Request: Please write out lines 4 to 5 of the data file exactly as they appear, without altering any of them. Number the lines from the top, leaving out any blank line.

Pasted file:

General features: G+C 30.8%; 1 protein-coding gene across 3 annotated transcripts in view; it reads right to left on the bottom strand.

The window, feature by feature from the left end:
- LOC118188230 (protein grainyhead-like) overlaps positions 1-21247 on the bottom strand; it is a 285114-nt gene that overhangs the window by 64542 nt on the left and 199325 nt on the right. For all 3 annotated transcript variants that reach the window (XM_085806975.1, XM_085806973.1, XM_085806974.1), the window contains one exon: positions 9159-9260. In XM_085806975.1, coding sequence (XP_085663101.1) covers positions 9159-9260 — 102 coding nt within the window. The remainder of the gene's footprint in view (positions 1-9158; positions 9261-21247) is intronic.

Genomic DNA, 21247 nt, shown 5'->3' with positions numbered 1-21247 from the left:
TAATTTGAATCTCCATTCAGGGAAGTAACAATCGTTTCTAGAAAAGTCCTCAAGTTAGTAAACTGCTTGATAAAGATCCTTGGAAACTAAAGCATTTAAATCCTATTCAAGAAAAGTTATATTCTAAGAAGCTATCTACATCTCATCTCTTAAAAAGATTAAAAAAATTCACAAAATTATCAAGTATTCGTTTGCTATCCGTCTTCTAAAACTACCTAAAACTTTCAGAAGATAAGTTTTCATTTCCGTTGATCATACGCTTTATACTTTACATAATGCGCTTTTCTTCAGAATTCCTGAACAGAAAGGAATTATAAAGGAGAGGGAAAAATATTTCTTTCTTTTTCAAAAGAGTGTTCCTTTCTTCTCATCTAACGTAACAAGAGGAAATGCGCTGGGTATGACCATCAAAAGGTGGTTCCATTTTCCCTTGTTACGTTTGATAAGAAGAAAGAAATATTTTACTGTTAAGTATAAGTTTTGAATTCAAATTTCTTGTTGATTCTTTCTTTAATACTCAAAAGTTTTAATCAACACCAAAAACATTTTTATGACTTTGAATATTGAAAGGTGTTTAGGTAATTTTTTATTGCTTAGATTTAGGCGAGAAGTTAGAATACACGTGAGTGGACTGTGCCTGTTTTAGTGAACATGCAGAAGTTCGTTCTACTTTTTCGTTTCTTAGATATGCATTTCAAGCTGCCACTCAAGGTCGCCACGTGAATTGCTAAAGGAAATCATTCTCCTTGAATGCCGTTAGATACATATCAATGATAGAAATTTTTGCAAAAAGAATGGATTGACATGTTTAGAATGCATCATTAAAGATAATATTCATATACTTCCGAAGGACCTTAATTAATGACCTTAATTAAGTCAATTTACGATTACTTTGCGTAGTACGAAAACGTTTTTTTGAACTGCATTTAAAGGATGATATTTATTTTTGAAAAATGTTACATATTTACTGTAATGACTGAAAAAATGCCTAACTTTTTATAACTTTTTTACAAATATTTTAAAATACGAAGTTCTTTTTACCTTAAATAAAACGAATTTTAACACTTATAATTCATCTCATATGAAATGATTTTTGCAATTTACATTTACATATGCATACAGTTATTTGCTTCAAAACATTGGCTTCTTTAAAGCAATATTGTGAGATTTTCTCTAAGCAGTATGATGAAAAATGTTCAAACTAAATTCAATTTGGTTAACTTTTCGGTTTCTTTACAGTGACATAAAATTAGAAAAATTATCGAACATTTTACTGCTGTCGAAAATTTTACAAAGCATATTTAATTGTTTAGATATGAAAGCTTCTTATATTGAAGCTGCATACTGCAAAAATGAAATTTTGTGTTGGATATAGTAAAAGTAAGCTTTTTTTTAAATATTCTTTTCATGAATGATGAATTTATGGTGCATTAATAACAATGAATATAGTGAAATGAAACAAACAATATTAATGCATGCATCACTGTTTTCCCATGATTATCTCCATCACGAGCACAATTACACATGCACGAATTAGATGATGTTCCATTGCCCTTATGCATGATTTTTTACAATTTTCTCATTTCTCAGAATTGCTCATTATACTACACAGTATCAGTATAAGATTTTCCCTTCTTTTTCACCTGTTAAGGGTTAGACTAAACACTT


Genomic DNA, 21247 nt, shown 5'->3' with positions numbered 1-21247 from the left:
TAATTTGAATCTCCATTCAGGGAAGTAACAATCGTTTCTAGAAAAGTCCTCAAGTTAGTAAACTGCTTGATAAAGATCCTTGGAAACTAAAGCATTTAAATCCTATTCAAGAAAAGTTATATTCTAAGAAGCTATCTACATCTCATCTCTTAAAAAGATTAAAAAAATTCACAAAATTATCAAGTATTCGTTTGCTATCCGTCTTCTAAAACTACCTAAAACTTTCAGAAGATAAGTTTTCATTTCCGTTGATCATACGCTTTATACTTTACATAATGCGCTTTTCTTCAGAATTCCTGAACAGAAAGGAATTATAAAGGAGAGGGAAAAATATTTCTTTCTTTTTCAAAAGAGTGTTCCTTTCTTCTCATCTAACGTAACAAGAGGAAATGCGCTGGGTATGACCATCAAAAGGTGGTTCCATTTTCCCTTGTTACGTTTGATAAGAAGAAAGAAATATTTTACTGTTAAGTATAAGTTTTGAATTCAAATTTCTTGTTGATTCTTTCTTTAATACTCAAAAGTTTTAATCAACACCAAAAACATTTTTATGACTTTGAATATTGAAAGGTGTTTAGGTAATTTTTTATTGCTTAGATTTAGGCGAGAAGTTAGAATACACGTGAGTGGACTGTGCCTGTTTTAGTGAACATGCAGAAGTTCGTTCTACTTTTTCGTTTCTTAGATATGCATTTCAAGCTGCCACTCAAGGTCGCCACGTGAATTGCTAAAGGAAATCATTCTCCTTGAATGCCGTTAGATACATATCAATGATAGAAATTTTTGCAAAAAGAATGGATTGACATGTTTAGAATGCATCATTAAAGATAATATTCATATACTTCCGAAGGACCTTAATTAATGACCTTAATTAAGTCAATTTACGATTACTTTGCGTAGTACGAAAACGTTTTTTTGAACTGCATTTAAAGGATGATATTTATTTTTGAAAAATGTTACATATTTACTGTAATGACTGAAAAAATGCCTAACTTTTTATAACTTTTTTACAAATATTTTAAAATACGAAGTTCTTTTTACCTTAAATAAAACGAATTTTAACACTTATAATTCATCTCATATGAAATGATTTTTGCAATTTACATTTACATATGCATACAGTTATTTGCTTCAAAACATTGGCTTCTTTAAAGCAATATTGTGAGATTTTCTCTAAGCAGTATGATGAAAAATGTTCAAACTAAATTCAATTTGGTTAACTTTTCGGTTTCTTTACAGTGACATAAAATTAGAAAAATTATCGAACATTTTACTGCTGTCGAAAATTTTACAAAGCATATTTAATTGTTTAGATATGAAAGCTTCTTATATTGAAGCTGCATACTGCAAAAATGAAATTTTGTGTTGGATATAGTAAAAGTAAGCTTTTTTTTAAATATTCTTTTCATGAATGATGAATTTATGGTGCATTAATAACAATGAATATAGTGAAATGAAACAAACAATATTAATGCATGCATCACTGTTTTCCCATGATTATCTCCATCACGAGCACAATTACACATGCACGAATTAGATGATGTTCCATTGCCCTTATGCATGATTTTTTACAATTTTCTCATTTCTCAGAATTGCTCATTATACTACACAGTATCAGTATAAGATTTTCCCTTCTTTTTCACCTGTTAAGGGTTAGACTAAACACTT